The 5th February, five homeward-bound ships belonging to Holland put into the same road where we lay. Captain Warwick, who was general of these ships, invited our general to dine with him, which he accepted. He told us, that our English merchants at Bantam were in great peril, and looked for nothing else but that the King of Java would assault them, because we had taken the China ship, by which he was deprived of his customs. For which reason Captain Warwick requested our general to desist from his courses, and to go home along with him. But our general answered, that he had not yet made out his voyage, and would not return till it should please God to send him somewhat to make up his charges. Seeing that he could not persuade our general to give up his purpose, Captain Warwick and the Hollanders departed from us on the 3d February.
Our general now considered, if he were to continue his voyage, that it might bring the English merchants who were resident in those parts into danger; and besides, as he had only two anchors and two cables remaining, he thought it best to repair his ships and return home with the poor voyage he had made. Our ships being ready, and having taken in a supply of wood and water, we set sail on the 5th February, on our return to England. The 7th April, after encountering a violent storm, we had sight of the Cape of Good Hope. The 17th of the same month we came to the island of St Helena, where we watered and found refreshments, as swine and goats, which we ourselves killed, as there are many of these animals wild in that island. There are also abundance of partridges, turkies, and guinea fowls, though the island is not inhabited. Leaving St Helena on the 3d May, we crossed the line on the 14th of that month, and came to Milford Haven in Wales on the 27th June. The 9th of July, 1606, we came to anchor in the roads of Portsmouth, where all our company was dismissed, and here ended our voyage, having occupied us for full nineteen months.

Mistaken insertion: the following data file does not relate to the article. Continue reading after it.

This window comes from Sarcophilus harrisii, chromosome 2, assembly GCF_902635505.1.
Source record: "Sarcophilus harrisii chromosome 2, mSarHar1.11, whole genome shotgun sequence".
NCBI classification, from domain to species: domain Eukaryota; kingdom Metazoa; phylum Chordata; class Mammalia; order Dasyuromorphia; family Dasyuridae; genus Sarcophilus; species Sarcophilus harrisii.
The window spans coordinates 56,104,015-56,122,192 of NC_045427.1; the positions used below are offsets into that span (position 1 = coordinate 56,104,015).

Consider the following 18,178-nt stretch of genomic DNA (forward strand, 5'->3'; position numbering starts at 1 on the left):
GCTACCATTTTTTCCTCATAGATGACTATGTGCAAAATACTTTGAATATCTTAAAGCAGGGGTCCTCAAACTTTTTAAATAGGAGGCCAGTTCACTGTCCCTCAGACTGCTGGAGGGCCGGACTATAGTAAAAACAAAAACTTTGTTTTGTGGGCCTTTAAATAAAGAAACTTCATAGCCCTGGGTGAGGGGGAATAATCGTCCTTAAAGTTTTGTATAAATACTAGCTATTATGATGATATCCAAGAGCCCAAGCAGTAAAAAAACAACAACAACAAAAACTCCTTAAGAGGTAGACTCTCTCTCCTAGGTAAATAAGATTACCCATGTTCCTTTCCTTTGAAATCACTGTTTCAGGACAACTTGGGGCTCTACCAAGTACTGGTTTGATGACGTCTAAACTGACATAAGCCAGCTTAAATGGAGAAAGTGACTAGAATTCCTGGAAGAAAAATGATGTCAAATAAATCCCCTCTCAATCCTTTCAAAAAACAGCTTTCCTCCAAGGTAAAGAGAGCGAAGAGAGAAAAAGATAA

EARLY VOYAGES OF THE ENGLISH TO INDIA, AFTER THE ESTABLISHMENT OF THE EAST INDIA COMPANY.
We have now to record the early voyages, fitted out from England, for trading to file East Indies, by THE GOVERNOR AND COMPANY OF MERCHANTS OF LONDON, TRADING INTO THE EAST INDIES. By which stile, or legal denomination, George Earl of Cumberland, Sir John Hart, Sir John Spencer, and Sir Edward Mitchelburne, knights, with 212 others, whose names are all inserted in the patent, were erected into a body corporate and politic, for trading to and from all parts of the East Indies, with all Asia, Africa, and America, and all the islands, ports, havens, cities, creeks, towns, and places of the same, or any of them, beyond the Cape of Good Hope to the Straits of Magellan, for fifteen years, from and after Christmas 1600; prohibiting all other